AC: Does this explain why open-source software is as much of a phenomenon in embedded computing as it is in the enterprise world?
CM: I would expect the role of open-source software in embedded computing to continue to grow, not least because the Linux environment is the foundation of everything in the IoT. Foundries.io™ itself is a symbol of the success of open-source software: our Linux microPlatform™ (LmP) operating system is the basis of our products, and the FoundriesFactory® platform is the industry’s best way to orchestrate the development, deployment and maintenance of products built with open-source software such as Docker and The Update Framework.
But just because the embedded computing industry is heavily reliant on open-source software, we should not take it for granted. Some companies – and Foundries.io is certainly among them – are very good contributors to the open-source software code base. But too many companies enjoy the benefits of open-source products without giving anything back to the community. I would like to see far more OEMs actively encouraging their developers to take the time to contribute to open-source software projects. The more developers and companies are involved, the healthier the open-source ecosystem will be, and the better it will be for everyone.
Maintaining a vibrant community of open-source developers
AC: Speaking of development, are we attracting a big enough pipeline of developers with open-source knowledge and experience? What was your experience of trying to enter the industry as a young woman in a predominantly male world?
CM: One thing about development is that it is easy to connect with people virtually: I got huge encouragement and support from the LinuxChix community, for instance – they really helped me a lot. Plus today, there is far more awareness of the need to be inclusive and attract a diverse group of people into the industry. I think you can enter the industry and pursue your dreams here now regardless of gender, nationality or background.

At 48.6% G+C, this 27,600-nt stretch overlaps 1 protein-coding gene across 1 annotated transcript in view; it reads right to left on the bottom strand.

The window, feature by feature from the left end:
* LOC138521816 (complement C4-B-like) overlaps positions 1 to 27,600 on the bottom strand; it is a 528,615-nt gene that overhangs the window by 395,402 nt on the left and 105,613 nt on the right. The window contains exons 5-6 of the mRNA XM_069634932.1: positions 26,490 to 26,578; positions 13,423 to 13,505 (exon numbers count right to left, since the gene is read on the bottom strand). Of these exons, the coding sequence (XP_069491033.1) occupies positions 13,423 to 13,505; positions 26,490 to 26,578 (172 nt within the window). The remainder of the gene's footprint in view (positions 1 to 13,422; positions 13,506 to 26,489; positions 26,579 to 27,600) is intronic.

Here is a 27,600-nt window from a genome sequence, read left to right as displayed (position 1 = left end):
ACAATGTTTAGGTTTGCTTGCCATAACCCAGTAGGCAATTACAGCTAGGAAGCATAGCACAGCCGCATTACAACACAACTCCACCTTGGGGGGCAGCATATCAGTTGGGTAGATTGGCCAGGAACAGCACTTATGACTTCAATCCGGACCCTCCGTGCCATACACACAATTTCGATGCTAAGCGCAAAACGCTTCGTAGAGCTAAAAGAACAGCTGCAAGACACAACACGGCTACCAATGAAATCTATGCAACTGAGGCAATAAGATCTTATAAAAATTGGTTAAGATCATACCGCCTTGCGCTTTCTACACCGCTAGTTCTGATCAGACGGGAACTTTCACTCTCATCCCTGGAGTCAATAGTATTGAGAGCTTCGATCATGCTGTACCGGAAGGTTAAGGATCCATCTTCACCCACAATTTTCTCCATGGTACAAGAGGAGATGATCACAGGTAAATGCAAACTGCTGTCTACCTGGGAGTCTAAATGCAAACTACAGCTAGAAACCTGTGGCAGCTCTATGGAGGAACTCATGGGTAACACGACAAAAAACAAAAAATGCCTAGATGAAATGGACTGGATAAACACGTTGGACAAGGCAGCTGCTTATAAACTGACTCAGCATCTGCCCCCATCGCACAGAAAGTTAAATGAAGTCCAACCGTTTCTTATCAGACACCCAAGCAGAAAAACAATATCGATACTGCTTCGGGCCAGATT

AC: And if you could turn back the clock and give your 16 year old self a piece of advice as you started out in open-source software development, what would it be?
CM: If I could speak to my 16-year-old self, my advice would be: don't worry about finding your place in the industry. Instead, focus on choosing one project. Dedicate yourself to it, and contribute as much as possible. This approach will not only enhance your learning but also benefit the community as a whole. Remember, patience is key; you can't learn everything all at once. Proceed step by step. What's important is the love and dedication you put into your work.
I've always poured my heart and soul into what I do, and I believe if you do the same, you'll always find a place in an open-source project and in the industry. This can be the foundation of a fulfilling career.
AC: Thank you Camila for opening up about your experience of making a career in open-source software. We are glad to have the benefit of your skills and experience at Foundries.io!
CM: Thank you Anna, it’s been my pleasure.
We are delighted to share that Camila Macedo has been honored by OpenUK as one of the leading open source influencers in the UK for 2024.